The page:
How might we see others for who they are?
We start each morning of Expeditionaries with a story from a social entrepreneur.
One popular social entrepreneur storyteller is Fr. Greg Boyle SJ, Founder and CEO of Homeboy Industries, the world’s largest social enterprise for gang intervention and rehabilitation. In his books, Boyle tells stories  of people at the margins who experience transformation when others see them for who they are or aspire to be.
That transformation happen when we see our students the same way.
We do this in part by structuring reflections and feedback to address each student’s head and heart. For example, at the end of yesterday’s session, one student shared that she was feeling “stressed and relieved.”
“I’m curious about that combination,” I told her. “Can you say more about it?”
“Well I’m relieved that my team has a solid prototype to present to the CEO panel,” she said. “But I’m stressed that these executives could ask us anything, and I want to be prepared.”
“The CEO panel is not a final exam,” I said. “It’s not the end. It’s not the beginning of the end. It’s maybe not even the end of the beginning!”
I shared that her team had made extraordinary progress in just three days, and that she had demonstrated her capability. Her team’s CEO panel pitch was an opportunity to obtain helpful feedback early in her team’s design work.
We also rely on the KiSH protocol. When your feedback starts with, “I really like…” you are signaling that you can see, first and foremost, the best version of those students.
How are your students seen for who they truly are—or who they aspire to be?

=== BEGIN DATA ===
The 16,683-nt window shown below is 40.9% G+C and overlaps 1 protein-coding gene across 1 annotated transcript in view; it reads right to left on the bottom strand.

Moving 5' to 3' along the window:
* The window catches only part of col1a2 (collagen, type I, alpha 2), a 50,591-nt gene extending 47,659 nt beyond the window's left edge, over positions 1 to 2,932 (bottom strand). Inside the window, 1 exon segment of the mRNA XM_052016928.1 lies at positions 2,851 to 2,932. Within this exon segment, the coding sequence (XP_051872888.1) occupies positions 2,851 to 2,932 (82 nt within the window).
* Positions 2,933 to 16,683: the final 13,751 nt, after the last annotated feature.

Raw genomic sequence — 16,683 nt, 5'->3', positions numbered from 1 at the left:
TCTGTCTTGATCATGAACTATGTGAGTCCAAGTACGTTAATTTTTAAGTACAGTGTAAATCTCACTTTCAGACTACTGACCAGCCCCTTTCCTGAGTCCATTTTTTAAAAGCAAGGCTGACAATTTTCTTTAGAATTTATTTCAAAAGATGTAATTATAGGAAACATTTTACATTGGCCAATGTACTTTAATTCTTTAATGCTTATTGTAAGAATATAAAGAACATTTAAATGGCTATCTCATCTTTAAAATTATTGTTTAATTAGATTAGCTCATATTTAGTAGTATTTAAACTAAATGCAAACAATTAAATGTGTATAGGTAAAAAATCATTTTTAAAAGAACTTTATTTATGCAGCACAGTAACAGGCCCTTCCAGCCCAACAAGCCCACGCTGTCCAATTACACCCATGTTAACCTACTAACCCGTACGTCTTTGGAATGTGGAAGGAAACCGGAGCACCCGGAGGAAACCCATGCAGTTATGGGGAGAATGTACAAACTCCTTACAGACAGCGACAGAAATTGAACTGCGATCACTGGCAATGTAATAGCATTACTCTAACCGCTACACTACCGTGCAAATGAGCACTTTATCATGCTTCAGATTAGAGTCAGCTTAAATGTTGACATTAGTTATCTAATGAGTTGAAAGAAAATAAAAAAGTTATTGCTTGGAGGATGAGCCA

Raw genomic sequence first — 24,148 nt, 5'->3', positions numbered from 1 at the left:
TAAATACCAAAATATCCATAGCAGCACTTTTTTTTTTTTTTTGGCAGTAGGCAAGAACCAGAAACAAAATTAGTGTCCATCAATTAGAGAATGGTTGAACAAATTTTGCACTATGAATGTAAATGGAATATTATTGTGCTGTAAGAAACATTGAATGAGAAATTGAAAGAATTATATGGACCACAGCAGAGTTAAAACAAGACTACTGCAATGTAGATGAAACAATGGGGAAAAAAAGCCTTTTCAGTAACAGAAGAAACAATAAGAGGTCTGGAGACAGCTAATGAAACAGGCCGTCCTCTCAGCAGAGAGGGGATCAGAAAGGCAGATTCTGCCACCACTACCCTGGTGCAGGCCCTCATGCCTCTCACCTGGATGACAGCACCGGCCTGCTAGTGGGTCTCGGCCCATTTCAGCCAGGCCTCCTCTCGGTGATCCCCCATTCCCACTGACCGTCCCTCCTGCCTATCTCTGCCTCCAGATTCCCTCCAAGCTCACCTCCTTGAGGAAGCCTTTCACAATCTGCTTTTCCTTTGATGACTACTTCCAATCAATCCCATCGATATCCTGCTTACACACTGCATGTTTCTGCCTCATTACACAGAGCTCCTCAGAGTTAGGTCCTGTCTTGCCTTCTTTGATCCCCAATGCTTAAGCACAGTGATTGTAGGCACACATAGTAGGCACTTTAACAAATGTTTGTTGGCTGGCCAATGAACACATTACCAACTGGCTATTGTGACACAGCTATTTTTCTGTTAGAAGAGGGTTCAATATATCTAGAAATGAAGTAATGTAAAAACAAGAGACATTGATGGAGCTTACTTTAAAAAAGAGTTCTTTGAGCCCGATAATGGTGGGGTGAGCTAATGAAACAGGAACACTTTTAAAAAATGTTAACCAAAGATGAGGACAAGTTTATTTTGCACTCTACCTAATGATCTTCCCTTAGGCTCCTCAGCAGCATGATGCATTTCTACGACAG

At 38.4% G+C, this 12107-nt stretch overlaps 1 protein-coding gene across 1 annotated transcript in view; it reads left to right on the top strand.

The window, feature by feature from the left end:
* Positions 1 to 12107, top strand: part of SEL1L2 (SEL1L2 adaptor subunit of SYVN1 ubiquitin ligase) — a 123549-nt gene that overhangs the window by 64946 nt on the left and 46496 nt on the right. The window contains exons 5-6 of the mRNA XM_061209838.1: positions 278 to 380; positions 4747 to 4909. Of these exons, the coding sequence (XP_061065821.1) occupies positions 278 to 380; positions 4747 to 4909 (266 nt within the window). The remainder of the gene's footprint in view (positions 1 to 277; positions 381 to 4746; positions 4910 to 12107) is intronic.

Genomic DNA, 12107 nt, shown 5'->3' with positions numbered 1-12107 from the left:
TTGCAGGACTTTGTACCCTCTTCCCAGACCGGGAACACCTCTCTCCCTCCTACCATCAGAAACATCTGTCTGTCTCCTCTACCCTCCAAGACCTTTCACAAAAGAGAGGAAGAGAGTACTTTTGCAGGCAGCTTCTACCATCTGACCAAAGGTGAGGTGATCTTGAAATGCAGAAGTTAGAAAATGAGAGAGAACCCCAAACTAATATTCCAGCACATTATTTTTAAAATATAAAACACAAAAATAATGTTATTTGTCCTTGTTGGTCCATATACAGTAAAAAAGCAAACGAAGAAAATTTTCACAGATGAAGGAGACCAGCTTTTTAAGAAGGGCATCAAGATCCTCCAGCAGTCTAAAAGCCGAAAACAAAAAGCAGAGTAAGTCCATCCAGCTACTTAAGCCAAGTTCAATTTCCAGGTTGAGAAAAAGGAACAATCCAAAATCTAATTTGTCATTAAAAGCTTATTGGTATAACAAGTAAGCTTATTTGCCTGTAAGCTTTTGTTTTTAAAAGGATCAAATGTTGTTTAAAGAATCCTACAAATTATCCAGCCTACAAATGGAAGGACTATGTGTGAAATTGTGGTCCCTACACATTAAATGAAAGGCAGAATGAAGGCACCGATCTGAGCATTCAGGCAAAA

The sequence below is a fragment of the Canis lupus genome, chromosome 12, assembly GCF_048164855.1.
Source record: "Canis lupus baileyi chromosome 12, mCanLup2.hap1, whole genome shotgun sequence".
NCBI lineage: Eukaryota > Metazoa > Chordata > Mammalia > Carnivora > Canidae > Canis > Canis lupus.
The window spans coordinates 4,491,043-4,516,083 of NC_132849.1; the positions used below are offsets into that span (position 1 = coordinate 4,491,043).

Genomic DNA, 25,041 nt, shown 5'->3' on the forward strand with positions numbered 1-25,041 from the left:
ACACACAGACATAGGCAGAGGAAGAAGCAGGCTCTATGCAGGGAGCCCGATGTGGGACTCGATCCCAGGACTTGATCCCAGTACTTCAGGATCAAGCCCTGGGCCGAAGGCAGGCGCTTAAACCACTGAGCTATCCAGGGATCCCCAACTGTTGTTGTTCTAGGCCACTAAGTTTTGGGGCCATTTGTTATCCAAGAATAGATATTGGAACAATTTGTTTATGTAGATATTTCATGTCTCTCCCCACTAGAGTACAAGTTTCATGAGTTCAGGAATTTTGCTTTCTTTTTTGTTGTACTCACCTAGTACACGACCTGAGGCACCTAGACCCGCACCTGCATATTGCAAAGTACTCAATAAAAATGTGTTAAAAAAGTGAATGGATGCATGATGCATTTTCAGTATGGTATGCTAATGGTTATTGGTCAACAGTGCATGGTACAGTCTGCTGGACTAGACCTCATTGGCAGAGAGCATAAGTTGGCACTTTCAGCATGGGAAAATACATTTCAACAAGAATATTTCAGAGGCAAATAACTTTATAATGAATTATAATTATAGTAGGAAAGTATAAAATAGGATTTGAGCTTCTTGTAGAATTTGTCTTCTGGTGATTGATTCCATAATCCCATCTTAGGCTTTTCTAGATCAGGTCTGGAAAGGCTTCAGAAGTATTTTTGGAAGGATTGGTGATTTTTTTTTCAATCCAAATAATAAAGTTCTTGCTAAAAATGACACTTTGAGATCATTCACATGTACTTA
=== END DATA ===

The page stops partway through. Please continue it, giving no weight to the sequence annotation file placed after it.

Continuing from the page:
By seeing them this way, what contributions to the Common Good might you unleash?
 We started yesterday’s Expedition with this story from Boyle’s Barking to the Choir:
“Hector has his four young kids for the weekend and takes them to the Central Library on a Saturday morning. The kiddie floor is a little crazy, so he takes a couple of books and leads his crew to the adult section, which is nearly empty. They plant themselves in a corner on plush, spacious leather chairs, the kids’ little legs barely reaching the ends of the chairs’ cushions. Hector, both a recovering gang member and heroin addict, begins to read in a hushed tone. But he notices the librarian, a gentleman in his thirties standing behind a desk, giving him what he thinks is the hairy eyeball. Hector feels a flush of self-consciousness. Maybe I shouldn’t be here, he thinks, feeling judged. He finishes the two books, corrals his gaggle of four, and makes for the door. But the librarian waves him over. Hector readies himself to be chewed out for reading to kids in the adult section. He situates his kids at a distance, in case what the librarian says takes everybody south for a second. But the librarian only looks kindly at Hector, smiles, and simply says, “Good job.”
The librarian saw past Hector’s tattoos and perhaps gaunt figure to recognize a loving dad caring for his kids. Similarly, we invite Expeditionaries students to see the best versions and the fullest humanity of the people on the margins whom they wish to serve. Only when we see people for who they are can we collaborate with them on effective solutions.
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